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Year : 2023  |  Volume : 20  |  Issue : 1  |  Page : 61

Investigation of the effect of hydrochloric acid with different concentrations on mineral trioxide aggregate plug and dentin

1 Department of Endodontic, School of Dentistry, Mashhad University of Medical Sciences, Mashhad, Iran
2 Dental student, Faculty of Dentistry, Mashhad University of Medical Science, Mashhad, Iran

Correspondence Address:
Dr. Maryam Peighoun
Department of Endodontic, School of Dentistry, Mashhad University of Medical Sciences, Mashhad, Iran, P. O. Box: 91735-984, Mashhad
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Source of Support: None, Conflict of Interest: None

DOI: 10.4103/1735-3327.377581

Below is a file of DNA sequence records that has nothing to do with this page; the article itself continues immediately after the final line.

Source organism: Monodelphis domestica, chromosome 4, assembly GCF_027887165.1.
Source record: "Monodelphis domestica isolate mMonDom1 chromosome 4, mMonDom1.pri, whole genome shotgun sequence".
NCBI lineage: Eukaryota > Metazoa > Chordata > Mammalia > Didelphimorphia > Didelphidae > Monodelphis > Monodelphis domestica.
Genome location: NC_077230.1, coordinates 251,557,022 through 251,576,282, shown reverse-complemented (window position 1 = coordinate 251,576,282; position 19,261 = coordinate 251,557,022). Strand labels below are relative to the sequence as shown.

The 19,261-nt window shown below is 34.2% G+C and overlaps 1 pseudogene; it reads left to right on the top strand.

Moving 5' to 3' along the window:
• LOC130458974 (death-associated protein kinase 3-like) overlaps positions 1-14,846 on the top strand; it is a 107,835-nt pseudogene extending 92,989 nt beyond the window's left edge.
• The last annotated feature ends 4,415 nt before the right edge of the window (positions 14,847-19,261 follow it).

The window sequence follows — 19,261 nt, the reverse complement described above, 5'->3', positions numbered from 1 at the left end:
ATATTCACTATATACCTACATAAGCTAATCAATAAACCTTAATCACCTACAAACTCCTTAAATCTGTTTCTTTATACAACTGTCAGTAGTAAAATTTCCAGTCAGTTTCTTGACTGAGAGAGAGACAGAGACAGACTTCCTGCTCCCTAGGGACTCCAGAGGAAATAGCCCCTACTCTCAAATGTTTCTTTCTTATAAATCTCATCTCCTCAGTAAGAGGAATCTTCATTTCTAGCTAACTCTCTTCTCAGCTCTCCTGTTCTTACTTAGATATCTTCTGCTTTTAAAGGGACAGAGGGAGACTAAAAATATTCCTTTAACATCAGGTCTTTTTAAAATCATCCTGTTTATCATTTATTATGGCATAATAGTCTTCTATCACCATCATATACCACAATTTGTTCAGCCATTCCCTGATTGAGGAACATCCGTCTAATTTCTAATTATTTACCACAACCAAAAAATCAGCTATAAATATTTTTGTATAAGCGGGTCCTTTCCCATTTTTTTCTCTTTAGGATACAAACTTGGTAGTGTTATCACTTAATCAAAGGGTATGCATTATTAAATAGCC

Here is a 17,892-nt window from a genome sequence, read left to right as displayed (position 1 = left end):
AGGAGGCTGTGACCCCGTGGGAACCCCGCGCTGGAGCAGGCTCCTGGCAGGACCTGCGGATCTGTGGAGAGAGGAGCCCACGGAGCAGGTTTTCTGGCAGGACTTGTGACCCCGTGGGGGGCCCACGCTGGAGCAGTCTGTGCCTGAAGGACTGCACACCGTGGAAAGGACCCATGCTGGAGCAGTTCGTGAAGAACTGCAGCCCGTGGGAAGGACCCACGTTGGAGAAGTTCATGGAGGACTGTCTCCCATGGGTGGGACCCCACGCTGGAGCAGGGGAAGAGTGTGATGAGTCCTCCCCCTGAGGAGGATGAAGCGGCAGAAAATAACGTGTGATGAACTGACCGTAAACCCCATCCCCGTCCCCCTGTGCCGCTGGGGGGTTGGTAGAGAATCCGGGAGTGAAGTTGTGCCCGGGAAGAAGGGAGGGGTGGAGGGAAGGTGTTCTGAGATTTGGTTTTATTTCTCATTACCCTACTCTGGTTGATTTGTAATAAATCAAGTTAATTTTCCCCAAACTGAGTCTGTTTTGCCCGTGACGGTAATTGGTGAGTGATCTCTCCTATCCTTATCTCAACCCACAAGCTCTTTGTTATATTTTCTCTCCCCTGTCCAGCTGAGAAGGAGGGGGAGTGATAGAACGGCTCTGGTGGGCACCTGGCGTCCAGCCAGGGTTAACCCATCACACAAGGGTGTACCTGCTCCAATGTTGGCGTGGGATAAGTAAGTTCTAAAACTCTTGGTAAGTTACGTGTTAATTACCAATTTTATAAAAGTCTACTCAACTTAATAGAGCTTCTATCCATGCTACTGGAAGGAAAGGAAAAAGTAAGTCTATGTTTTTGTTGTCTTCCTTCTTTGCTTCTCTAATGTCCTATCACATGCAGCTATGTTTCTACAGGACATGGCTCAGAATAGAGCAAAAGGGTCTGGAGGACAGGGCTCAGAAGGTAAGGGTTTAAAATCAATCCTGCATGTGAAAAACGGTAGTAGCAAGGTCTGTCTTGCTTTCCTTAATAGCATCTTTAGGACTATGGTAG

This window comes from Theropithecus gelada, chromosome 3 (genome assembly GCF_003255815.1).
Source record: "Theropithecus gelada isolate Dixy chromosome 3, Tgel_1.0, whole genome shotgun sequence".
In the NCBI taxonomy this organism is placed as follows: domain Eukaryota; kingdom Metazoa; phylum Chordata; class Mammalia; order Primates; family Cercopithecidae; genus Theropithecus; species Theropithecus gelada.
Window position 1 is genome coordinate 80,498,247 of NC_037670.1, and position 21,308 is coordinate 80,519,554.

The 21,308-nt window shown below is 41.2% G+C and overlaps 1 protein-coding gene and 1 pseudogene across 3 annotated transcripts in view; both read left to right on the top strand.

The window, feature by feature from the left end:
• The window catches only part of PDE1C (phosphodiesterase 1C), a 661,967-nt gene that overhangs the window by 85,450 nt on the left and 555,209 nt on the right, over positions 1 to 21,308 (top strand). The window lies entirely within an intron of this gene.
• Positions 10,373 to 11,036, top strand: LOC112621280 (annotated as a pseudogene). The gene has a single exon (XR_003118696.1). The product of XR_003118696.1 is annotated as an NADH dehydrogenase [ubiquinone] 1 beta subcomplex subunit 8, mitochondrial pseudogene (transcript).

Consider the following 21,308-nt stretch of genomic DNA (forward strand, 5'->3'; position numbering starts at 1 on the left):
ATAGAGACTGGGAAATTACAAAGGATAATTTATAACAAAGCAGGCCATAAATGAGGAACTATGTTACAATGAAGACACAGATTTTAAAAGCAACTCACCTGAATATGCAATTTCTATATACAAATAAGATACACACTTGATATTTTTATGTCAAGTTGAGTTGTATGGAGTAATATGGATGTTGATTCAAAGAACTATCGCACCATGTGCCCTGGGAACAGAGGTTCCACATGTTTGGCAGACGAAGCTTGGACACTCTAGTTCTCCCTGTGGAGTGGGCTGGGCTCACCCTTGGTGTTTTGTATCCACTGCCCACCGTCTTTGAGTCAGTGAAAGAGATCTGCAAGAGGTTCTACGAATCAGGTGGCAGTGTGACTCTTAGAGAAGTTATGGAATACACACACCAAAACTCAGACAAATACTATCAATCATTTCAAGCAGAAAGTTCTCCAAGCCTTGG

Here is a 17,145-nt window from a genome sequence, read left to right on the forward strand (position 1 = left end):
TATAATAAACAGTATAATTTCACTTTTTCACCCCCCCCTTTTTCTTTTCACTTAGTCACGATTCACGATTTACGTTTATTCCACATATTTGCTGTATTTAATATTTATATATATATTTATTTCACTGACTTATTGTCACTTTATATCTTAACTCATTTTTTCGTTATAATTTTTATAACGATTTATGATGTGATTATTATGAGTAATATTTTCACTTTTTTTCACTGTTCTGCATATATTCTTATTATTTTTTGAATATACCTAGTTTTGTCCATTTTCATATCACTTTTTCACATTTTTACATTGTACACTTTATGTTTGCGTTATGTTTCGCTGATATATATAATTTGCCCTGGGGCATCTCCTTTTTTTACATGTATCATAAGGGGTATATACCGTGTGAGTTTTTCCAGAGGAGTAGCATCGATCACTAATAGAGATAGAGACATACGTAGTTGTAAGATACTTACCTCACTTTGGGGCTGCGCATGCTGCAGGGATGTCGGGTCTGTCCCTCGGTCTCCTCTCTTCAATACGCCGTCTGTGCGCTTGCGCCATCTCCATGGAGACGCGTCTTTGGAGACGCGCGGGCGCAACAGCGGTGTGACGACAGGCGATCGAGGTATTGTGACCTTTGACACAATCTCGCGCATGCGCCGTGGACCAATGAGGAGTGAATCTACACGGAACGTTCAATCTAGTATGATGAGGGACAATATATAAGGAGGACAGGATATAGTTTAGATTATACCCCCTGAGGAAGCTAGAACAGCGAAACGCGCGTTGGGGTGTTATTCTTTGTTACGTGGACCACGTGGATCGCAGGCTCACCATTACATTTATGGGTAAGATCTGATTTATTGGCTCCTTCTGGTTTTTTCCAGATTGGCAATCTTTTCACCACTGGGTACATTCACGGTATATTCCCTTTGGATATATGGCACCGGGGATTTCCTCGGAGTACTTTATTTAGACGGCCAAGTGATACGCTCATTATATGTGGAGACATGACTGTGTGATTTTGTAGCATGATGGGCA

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Background: Mineral trioxide aggregate (MTA) becomes a hard mass after setting and making it difficult to remove and can cause significant problems in the retreatment process. The aim of this study was to evaluate the effect of different concentrations of hydrochloric acid (HCl) on MTA dissolution and its effect on dentin. Materials and Methods: In this in vitro study, 45 single-root premolars were selected. Artificially open apex was created in all samples with similar process. The samples were randomly divided into 4 experimental groups of 10, and a control group of 5. Four-millimeter thick apical plugs of Root MTA were placed in all samples in an orthograde manner. HCl was used at concentrations of 3.75%, 7.5%, 15%, and 22.5% (w/v) for the experimental groups and normal saline for the control group. Each sample was exposed to the desired solution for 15 min. Then, MTA retrieval and reaching the working length were attempted with k-file # 30. The times of each sample were recorded. Furthermore, after longitudinal incision of the roots with a disc, the dentin surfaces of canals were examined with a Dino-Lite microscope (×50). Results were analyzed by Shapiro–Wilk test and one-way analysis of variance tests. The level of significance P value was set at 0.05. Results: The lowest average time of reaching working length was observed with group 22.5% that was significantly lower than 15% and 7.5% concentrations (P = 0.005 and P = 0.011). Furthermore, by examining with ×50 of Dino-Lite microscope, no difference was observed on the canal walls. Conclusion: The optimum concentration of HCl was 7.5%. Furthermore, different concentrations of HCl had no significantly different effect on the dentinal canal wall using Dino-Lite microscope with ×50.

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